FOR IMMEDIATE RELEASE
September 10, 2015
CONTACT: Sam Mahood
Office: (916) 653-6575
Cell: (916) 661-2633
SACRAMENTO – Legislation sponsored by California Secretary of State Alex Padilla to modernize California’s motor voter registration system was approved by the State Senate today. AB 1461 is jointly authored by Assemblymembers Lorena Gonzalez (D-San Diego), Luis Alejo (D-Salinas), and Kevin McCarty (D-Sacramento).
The California New Motor Voter Act, AB 1461, would register every eligible citizen who goes to a Department of Motor Vehicles (DMV) office to get a driver’s license or renew one, potentially adding millions of new registered voters to California’s voter rolls. The proposed law now heads back to the State Assembly for a final vote to concur on amendments taken in the State Senate.
“We must take action to change the status quo when more than 6.6 million Californians are eligible but not registered to vote,” Secretary Padilla said. “The New Motor Voter Act would make voter registration a more efficient, modern process for millions of California citizens. The New Motor Act would be a significant step in addressing the record low voter turnout for the 2014 General Election.”
“Citizens are currently forced to opt-in to their fundamental right to vote through registration,” Padilla added. “We do not have to opt-in to other rights. We do not have to opt-in to free speech or due process. The right to vote should be no different.”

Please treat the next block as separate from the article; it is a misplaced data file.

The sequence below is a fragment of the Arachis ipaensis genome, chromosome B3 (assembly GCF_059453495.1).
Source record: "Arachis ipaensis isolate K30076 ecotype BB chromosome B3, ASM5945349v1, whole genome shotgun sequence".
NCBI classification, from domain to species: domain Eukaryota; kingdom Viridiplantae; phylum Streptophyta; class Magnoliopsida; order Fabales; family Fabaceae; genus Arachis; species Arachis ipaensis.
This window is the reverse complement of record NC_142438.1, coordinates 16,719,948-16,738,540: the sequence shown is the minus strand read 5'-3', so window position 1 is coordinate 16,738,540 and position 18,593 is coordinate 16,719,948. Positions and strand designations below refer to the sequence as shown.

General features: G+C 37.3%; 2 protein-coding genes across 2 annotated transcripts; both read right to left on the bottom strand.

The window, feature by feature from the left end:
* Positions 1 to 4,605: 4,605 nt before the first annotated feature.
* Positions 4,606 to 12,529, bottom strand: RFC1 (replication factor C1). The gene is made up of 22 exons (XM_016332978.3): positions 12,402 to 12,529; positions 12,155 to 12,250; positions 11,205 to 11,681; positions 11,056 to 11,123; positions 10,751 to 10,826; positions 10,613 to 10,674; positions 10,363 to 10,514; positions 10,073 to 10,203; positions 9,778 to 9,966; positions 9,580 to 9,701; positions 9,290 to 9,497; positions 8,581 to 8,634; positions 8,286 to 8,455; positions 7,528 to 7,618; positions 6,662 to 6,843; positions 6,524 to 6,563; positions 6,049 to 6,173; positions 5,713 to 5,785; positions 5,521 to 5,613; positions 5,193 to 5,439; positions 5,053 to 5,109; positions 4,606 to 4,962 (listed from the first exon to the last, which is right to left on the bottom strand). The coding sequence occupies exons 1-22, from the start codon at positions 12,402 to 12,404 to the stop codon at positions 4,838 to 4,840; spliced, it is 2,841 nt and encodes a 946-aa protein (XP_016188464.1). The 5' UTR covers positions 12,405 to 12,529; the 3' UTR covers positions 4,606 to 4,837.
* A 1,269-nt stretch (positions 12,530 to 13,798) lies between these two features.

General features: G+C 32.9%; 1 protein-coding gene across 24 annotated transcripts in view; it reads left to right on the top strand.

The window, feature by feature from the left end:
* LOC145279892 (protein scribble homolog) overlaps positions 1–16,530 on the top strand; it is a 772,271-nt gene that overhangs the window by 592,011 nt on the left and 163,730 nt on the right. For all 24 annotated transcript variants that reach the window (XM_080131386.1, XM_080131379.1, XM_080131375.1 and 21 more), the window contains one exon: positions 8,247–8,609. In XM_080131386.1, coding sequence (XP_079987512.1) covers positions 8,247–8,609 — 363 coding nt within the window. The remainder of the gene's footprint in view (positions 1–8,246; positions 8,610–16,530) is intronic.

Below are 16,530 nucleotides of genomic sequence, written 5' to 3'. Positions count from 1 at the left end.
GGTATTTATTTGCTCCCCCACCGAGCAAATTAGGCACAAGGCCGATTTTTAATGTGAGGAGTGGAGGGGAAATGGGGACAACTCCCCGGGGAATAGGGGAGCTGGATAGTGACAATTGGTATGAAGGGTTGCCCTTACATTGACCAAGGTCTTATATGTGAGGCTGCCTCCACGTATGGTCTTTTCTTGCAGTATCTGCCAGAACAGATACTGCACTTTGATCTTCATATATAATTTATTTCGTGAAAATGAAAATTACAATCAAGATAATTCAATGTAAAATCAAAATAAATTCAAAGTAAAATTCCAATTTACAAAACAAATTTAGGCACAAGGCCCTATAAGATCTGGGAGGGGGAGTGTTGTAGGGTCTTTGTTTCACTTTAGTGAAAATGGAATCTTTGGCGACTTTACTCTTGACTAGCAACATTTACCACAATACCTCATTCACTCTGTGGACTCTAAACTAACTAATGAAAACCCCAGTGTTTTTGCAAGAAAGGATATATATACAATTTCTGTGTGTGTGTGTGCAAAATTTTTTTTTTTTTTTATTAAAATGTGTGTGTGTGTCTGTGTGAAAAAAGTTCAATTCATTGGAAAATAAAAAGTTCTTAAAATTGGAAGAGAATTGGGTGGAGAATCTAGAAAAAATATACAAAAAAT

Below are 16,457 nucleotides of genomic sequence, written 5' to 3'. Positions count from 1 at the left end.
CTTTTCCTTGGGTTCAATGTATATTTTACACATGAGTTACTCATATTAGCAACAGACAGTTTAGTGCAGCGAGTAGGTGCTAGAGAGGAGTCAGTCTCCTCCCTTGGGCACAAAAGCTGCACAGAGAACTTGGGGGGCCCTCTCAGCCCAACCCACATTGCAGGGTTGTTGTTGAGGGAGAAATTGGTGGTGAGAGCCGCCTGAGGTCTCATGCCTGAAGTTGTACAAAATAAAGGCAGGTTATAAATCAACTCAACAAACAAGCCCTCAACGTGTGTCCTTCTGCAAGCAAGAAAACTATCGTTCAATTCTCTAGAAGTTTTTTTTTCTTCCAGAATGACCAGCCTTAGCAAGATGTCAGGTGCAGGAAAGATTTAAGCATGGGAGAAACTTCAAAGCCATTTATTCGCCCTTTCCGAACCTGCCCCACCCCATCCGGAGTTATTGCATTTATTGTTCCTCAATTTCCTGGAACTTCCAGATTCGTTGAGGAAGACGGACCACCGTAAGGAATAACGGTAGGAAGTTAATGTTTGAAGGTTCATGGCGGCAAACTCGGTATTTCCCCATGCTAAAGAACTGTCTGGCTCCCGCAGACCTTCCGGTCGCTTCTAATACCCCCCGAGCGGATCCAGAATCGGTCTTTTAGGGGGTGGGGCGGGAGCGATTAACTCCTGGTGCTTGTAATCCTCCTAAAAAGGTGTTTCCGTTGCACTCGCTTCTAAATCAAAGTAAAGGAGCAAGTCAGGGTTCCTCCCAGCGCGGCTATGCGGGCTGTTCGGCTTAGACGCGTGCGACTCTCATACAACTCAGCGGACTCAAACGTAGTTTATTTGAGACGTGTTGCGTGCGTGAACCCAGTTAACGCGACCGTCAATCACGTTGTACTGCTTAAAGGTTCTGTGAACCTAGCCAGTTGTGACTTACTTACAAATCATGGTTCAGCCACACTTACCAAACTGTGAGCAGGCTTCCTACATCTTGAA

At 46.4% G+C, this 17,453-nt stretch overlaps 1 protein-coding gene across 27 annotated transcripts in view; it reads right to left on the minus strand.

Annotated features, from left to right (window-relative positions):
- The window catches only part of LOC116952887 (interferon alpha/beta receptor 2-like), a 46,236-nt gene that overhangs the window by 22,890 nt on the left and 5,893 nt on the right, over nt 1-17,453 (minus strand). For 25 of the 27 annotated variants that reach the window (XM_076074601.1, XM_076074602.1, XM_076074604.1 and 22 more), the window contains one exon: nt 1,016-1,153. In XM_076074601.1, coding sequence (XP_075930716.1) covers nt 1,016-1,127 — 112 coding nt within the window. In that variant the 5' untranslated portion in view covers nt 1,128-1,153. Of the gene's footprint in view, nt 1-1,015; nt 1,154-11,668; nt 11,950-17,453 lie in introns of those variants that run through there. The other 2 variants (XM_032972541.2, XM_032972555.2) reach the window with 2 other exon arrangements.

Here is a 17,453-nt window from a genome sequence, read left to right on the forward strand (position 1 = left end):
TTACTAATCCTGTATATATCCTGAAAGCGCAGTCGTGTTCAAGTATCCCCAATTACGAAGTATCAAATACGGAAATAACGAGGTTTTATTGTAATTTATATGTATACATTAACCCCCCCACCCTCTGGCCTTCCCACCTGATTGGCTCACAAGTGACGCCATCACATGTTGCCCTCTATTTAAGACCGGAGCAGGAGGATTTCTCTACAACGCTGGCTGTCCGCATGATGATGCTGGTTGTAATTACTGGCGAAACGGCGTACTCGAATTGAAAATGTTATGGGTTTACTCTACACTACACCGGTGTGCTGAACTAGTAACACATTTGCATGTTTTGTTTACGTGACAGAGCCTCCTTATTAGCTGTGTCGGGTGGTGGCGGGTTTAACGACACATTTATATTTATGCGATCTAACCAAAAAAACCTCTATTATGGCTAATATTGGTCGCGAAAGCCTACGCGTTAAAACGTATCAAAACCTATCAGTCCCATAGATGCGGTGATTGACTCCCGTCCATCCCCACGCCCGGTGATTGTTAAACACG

Californian citizens who are identified as eligible voters when visiting the DMV to apply for, renew, or change their address on a driver’s license would be registered to vote by Secretary of State’s office.
Voters would retain their right to opt out or cancel their voter registration at any time, as well as change their party affiliation. The proposed law would continue to protect those covered by existing confidentiality policies, such as victims of domestic violence, sexual assault, and stalking.
Registration has been a barrier to voting for millions of Californians. Approximately 6.6 million California citizens are eligible but not registered to vote. On Election Day last year more than 40,000 people logged on to the Secretary of State website trying to register to vote. Unfortunately it was too late.
Millions of Americans have been prevented from participating in elections because they are not registered to vote. A recent study using Google search data estimated that 3 million to 4 million Americans wanted to participate in the 2012 general election, but unfortunately could not vote because it was too late to register.